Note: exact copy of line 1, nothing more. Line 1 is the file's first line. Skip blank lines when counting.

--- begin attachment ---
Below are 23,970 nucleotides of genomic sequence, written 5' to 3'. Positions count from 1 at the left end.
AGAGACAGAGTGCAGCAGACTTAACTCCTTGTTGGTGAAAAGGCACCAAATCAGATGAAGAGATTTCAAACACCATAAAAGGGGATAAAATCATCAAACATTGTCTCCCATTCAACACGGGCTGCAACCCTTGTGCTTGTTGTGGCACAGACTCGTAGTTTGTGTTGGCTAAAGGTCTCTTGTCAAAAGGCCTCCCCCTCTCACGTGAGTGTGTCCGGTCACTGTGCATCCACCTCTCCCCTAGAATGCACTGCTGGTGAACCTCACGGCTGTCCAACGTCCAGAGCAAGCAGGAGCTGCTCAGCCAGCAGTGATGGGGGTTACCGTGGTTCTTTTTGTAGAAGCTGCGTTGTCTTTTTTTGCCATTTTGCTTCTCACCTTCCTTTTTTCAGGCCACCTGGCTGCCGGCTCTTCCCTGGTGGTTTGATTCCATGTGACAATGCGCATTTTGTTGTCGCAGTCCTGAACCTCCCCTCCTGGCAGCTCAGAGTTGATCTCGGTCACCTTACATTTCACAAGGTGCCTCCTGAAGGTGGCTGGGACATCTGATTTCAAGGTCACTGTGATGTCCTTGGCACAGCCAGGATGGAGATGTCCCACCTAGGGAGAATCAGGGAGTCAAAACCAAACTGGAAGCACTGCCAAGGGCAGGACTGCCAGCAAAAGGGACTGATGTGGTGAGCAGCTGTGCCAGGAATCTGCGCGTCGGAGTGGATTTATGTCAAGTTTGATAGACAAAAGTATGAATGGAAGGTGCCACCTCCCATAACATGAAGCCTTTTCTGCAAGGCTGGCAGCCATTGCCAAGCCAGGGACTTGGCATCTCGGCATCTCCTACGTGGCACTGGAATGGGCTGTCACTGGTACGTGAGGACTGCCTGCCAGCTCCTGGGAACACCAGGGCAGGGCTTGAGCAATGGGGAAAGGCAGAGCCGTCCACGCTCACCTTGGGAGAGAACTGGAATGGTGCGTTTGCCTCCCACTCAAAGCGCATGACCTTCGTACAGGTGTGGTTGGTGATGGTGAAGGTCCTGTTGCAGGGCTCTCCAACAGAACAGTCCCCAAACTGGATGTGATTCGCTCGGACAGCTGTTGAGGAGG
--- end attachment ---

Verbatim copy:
Below are 23,970 nucleotides of genomic sequence, written 5' to 3'. Positions count from 1 at the left end.